Tuesday, March 31, 2009

Sunday, March 29, 2009

A Few Pictures From Paige's Birthday

Paige turned 12 last Monday! We made the mistake of opening gifts first and then going to the cake - Paige isn't much of a cake eater and was rather unimpressed with my decorating skills, lol.

A great new blog!

My friend Julie, just started a fantastic new blog called Recipe Adjustment.

If you like to cook, like to eat, like to read about cooking or eating, need a recommendation on a product or an ingredient, then you MUST bookmark this blog and visit frequently.

Julie is the consummate cook - she spends hours devouring recipe books, and then tweaking the things she reads into delicious one of a kind food. She is also a great researcher, so if you are trying to decide which mixer is the right one for you, she's the girl to go to. She can find you the best, at the cheapest cost!

I can't wait to see where Julie takes her blog - I'm excited to see decadent recipes, and consumer information about food warnings, specialty recipes like low sodium meals, or how to prepare a whole week's worth of meals on a shoestring budget in just one afternoon.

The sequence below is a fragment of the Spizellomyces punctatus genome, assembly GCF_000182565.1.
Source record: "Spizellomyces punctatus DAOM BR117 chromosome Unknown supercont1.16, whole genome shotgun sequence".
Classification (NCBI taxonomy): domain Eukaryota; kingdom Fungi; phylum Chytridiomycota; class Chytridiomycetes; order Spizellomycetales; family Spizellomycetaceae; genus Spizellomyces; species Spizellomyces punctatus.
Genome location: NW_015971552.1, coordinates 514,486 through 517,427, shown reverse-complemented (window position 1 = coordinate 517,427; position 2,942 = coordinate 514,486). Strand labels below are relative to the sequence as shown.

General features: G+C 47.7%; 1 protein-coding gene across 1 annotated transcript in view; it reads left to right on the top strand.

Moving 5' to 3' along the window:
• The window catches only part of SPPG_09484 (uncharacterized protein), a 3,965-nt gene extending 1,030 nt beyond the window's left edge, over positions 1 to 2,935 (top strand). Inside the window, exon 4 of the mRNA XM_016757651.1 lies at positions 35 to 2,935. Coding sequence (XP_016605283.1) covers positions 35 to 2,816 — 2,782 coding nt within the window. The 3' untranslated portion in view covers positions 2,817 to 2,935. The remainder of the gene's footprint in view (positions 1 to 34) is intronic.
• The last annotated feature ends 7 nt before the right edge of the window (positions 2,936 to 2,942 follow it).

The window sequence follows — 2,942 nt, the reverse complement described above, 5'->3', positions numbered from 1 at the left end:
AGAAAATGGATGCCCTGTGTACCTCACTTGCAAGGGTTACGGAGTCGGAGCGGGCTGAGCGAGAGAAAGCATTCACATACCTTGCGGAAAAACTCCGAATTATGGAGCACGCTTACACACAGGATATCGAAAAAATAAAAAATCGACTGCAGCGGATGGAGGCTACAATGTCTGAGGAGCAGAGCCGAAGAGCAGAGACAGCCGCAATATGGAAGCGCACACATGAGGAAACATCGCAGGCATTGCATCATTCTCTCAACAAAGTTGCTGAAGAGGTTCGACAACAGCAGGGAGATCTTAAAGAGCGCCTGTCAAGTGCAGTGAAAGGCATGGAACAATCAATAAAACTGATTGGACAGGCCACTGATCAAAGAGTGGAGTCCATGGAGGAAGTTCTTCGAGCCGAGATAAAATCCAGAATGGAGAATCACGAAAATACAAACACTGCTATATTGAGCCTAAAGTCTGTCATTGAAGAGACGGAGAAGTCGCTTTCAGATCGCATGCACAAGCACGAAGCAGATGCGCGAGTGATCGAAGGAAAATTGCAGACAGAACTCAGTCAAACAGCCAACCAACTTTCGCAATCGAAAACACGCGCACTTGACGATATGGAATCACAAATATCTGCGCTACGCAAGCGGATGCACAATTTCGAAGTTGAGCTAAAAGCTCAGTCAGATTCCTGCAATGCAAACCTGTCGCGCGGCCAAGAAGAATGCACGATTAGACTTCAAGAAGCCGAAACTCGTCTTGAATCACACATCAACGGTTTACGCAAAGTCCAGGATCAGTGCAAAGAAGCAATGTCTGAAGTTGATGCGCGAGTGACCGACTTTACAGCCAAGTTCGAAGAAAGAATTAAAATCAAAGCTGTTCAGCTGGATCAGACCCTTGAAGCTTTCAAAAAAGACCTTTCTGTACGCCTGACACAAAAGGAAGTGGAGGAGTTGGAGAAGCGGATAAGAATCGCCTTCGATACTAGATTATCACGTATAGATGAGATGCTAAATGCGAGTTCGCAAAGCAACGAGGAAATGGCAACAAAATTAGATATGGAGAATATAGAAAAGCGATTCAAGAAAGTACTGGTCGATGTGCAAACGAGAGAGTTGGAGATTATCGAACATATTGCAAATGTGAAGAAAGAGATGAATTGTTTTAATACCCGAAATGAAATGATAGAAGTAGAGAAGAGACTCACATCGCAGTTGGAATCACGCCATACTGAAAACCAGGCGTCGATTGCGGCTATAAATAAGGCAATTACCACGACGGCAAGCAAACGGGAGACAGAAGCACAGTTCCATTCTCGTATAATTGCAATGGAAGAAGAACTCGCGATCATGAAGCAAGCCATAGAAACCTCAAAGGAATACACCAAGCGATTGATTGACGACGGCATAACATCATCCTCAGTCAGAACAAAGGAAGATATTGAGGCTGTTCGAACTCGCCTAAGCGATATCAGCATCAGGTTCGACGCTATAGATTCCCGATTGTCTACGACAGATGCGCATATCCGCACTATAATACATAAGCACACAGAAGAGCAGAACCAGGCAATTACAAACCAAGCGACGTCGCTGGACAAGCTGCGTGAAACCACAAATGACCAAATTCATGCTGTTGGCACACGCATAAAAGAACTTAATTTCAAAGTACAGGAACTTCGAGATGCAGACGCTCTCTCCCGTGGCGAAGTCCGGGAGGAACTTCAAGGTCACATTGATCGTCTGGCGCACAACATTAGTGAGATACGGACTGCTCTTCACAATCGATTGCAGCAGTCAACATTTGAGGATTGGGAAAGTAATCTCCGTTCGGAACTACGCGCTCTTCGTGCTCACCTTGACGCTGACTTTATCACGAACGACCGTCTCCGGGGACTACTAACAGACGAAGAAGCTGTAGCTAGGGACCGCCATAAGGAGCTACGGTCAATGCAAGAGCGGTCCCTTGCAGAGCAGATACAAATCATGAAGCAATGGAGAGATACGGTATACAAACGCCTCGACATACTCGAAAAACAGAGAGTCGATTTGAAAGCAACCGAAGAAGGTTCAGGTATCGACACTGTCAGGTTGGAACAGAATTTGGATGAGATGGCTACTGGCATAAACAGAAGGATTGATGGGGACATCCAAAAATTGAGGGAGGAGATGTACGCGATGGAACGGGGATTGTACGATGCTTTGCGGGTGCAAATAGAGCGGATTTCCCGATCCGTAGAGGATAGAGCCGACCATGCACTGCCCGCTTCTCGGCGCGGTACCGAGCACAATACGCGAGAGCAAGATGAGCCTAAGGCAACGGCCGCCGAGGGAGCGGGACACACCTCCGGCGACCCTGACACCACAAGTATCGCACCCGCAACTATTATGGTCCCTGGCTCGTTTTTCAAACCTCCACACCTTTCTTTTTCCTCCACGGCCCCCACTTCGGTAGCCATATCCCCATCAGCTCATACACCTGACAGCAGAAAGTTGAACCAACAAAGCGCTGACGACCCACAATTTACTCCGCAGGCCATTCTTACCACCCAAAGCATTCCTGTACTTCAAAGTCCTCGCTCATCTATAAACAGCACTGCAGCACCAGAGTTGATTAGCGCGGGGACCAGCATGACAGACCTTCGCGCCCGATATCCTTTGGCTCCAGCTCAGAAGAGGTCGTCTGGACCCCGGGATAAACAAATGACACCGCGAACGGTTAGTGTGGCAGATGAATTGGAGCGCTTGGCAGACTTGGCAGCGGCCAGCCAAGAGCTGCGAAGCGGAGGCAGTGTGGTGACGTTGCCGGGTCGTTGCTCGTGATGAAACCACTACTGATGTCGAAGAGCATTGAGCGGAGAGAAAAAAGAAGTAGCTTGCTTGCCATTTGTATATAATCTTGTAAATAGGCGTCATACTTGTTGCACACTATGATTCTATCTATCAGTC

Make this blog one of your dailies - you won't be sorry!

Monday, March 23, 2009

Dear Dad,

March 22nd marked the 11th anniversary of your death. Its hard to believe that we said goodbye to you 11 years ago.

I miss you terribly, and long for the sound of your voice. I still have that same dream I've had since you died - the one where you are sitting in the corner chair of my dining room, while I am entertaining guests. Only I can see and hear you and you are telling funny stories and commenting about the people around the table and the things they are talking about, making me laugh right along with you.

Its a strange dream, and its funny that it keeps happening, almost identical every time I have it. I've begun to look forward to the dream, and am always happy when I wake up to remember it. I can see your crystal blue eyes so clearly in the dream, and can hear your voice as if you are sitting next to me.

Its a strange combination of emotions - this missing you so badly, literally aching for my dad to be alive again, and then feeling so happy and so blessed to have had such a great father who left us too young, but with amazing memories of an incredible man.